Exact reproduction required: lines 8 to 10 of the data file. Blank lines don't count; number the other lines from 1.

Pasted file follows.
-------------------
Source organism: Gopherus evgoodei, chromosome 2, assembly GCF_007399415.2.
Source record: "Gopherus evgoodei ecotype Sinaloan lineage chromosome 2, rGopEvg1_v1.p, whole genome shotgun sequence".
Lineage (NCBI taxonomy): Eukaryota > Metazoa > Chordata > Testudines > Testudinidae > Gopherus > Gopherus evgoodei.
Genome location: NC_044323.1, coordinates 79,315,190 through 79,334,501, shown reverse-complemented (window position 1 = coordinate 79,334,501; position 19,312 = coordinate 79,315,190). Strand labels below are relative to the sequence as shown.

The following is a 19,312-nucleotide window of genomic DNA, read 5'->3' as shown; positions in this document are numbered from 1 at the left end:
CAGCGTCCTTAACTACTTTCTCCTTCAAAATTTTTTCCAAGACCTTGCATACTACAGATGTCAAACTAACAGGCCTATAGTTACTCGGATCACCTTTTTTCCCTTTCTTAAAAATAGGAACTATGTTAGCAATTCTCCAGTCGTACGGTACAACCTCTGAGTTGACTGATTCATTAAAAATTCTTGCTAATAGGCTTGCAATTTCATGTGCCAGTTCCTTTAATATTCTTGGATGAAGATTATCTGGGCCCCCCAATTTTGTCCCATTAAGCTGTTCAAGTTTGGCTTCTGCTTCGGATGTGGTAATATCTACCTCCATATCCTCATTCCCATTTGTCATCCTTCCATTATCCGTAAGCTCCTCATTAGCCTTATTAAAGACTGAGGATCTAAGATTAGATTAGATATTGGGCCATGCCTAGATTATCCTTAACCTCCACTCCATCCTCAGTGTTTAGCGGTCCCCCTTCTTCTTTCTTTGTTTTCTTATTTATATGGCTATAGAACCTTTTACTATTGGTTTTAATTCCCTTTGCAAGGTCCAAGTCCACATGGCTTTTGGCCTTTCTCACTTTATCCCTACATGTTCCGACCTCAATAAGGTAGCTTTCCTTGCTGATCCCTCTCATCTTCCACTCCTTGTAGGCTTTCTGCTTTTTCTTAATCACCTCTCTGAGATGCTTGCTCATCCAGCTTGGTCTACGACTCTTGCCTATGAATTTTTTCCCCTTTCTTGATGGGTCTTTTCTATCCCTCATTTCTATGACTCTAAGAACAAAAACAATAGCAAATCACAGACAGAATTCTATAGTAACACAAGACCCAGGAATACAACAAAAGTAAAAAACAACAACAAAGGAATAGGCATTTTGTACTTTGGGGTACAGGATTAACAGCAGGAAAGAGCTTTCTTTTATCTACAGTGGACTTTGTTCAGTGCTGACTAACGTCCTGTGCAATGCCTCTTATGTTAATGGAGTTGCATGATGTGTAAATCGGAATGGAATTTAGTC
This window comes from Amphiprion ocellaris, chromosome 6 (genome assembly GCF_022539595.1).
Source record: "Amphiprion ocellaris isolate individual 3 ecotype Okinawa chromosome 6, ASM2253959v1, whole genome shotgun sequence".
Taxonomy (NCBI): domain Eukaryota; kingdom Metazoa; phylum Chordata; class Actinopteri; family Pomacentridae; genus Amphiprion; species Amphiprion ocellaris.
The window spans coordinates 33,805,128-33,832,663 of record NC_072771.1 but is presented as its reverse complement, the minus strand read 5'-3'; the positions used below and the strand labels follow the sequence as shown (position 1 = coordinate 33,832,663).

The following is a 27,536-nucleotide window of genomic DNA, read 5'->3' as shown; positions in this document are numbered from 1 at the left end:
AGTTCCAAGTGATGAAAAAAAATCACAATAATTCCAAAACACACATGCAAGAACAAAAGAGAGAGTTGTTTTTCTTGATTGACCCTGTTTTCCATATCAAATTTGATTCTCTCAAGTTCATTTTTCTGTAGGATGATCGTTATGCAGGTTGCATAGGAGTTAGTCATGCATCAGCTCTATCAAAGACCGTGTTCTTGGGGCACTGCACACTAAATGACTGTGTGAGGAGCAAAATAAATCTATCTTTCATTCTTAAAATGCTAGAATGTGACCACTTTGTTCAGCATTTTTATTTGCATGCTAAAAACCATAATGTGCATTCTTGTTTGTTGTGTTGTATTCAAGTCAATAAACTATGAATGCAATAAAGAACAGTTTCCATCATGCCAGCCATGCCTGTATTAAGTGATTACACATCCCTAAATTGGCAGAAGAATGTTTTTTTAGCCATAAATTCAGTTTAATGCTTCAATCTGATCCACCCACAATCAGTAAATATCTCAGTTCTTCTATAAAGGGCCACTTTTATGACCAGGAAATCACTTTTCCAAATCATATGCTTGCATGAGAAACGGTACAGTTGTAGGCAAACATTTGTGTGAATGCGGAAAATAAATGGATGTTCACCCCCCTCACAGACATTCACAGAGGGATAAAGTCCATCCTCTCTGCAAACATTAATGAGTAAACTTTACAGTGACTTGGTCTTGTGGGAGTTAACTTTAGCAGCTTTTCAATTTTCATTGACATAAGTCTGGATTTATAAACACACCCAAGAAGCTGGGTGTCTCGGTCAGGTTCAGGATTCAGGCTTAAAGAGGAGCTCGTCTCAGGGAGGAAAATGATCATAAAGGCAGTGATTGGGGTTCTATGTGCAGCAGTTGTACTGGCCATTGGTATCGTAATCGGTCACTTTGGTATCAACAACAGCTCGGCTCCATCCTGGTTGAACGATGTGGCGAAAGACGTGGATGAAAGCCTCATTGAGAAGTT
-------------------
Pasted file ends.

Source record: "Amphiprion ocellaris isolate individual 3 ecotype Okinawa chromosome 6, ASM2253959v1, whole genome shotgun sequence".
Taxonomy (NCBI): domain Eukaryota; kingdom Metazoa; phylum Chordata; class Actinopteri; family Pomacentridae; genus Amphiprion; species Amphiprion ocellaris.
The window spans coordinates 33,805,128-33,832,663 of record NC_072771.1 but is presented as its reverse complement, the minus strand read 5'-3'; the positions used below and the strand labels follow the sequence as shown (position 1 = coordinate 33,832,663).